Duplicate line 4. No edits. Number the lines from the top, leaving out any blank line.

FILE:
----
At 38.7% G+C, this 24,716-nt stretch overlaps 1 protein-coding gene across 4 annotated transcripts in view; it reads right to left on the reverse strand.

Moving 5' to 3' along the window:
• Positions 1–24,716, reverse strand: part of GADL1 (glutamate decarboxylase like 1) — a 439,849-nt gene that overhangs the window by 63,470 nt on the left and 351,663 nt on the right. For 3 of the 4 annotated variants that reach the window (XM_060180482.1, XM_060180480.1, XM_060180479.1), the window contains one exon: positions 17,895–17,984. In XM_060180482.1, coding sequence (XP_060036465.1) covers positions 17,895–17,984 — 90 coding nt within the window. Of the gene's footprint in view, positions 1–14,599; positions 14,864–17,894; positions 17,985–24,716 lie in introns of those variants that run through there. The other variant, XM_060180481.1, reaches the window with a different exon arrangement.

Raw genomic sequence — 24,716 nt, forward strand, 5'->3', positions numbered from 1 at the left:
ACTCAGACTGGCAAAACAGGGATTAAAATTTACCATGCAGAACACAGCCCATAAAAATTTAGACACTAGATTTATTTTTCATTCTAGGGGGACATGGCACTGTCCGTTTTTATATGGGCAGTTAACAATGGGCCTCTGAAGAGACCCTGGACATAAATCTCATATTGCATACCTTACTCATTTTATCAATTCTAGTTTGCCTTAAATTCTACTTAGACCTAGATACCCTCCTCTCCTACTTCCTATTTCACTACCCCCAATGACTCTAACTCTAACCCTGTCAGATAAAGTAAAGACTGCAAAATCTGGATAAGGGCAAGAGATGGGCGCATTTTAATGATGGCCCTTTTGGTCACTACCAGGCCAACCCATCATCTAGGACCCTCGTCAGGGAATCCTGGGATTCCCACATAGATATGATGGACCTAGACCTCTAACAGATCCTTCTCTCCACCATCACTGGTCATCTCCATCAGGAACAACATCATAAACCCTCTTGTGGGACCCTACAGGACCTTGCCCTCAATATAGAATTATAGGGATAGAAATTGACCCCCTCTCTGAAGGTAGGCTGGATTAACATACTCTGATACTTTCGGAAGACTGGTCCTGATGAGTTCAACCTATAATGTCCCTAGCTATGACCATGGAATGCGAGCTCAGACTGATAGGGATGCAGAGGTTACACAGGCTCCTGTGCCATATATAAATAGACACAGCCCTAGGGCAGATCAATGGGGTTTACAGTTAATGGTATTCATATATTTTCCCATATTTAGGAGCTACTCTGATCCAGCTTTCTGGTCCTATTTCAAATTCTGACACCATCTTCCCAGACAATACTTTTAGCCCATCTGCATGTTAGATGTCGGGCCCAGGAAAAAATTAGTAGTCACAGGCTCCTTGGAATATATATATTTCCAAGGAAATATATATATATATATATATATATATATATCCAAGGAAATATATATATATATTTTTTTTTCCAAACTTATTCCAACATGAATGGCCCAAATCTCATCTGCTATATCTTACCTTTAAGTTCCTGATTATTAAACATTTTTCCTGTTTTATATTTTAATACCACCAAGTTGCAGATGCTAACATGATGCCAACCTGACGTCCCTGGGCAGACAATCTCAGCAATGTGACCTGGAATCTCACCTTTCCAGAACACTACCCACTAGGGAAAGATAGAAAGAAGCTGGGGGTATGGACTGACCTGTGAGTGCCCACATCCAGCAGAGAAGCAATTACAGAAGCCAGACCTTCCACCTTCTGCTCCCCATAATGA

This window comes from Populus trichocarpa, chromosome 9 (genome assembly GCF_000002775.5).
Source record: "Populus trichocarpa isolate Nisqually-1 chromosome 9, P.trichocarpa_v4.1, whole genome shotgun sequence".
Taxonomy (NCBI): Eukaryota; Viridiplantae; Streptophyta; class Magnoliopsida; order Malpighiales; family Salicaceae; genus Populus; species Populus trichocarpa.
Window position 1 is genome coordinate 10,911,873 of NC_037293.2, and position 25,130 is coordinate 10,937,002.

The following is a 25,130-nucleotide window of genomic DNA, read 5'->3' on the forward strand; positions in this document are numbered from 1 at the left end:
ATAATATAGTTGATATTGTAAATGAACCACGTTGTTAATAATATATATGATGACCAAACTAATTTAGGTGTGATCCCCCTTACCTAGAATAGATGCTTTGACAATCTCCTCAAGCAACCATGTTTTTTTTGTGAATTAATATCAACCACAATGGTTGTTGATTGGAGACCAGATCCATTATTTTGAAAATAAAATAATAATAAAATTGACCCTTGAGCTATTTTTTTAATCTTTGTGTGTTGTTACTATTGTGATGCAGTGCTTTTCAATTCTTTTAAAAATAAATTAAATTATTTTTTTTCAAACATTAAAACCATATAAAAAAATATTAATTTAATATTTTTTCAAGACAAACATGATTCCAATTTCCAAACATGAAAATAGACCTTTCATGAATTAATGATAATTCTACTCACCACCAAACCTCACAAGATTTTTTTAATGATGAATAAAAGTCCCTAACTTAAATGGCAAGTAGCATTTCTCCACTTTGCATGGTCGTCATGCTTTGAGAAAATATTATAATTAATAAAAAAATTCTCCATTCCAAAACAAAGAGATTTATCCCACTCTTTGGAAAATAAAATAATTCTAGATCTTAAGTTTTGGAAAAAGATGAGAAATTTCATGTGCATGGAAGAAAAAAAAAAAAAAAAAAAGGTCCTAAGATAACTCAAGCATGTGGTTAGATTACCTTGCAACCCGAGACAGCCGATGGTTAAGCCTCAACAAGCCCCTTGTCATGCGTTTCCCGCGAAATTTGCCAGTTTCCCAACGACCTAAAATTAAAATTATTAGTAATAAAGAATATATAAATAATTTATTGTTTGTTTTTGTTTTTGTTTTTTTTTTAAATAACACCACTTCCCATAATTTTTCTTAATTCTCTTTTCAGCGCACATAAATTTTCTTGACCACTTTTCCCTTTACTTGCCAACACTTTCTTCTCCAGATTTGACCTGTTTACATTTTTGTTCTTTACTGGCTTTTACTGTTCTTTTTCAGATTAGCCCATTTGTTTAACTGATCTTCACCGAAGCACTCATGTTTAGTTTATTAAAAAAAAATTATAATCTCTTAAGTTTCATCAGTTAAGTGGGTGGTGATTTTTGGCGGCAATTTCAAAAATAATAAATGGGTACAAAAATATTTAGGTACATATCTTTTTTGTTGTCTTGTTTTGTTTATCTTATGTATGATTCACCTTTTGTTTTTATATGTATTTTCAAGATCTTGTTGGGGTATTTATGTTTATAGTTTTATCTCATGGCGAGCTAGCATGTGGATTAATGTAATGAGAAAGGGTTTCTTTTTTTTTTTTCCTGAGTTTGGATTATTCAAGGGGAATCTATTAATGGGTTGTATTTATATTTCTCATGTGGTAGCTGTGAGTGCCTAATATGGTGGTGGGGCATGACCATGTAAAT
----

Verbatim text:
Raw genomic sequence — 24,716 nt, forward strand, 5'->3', positions numbered from 1 at the left: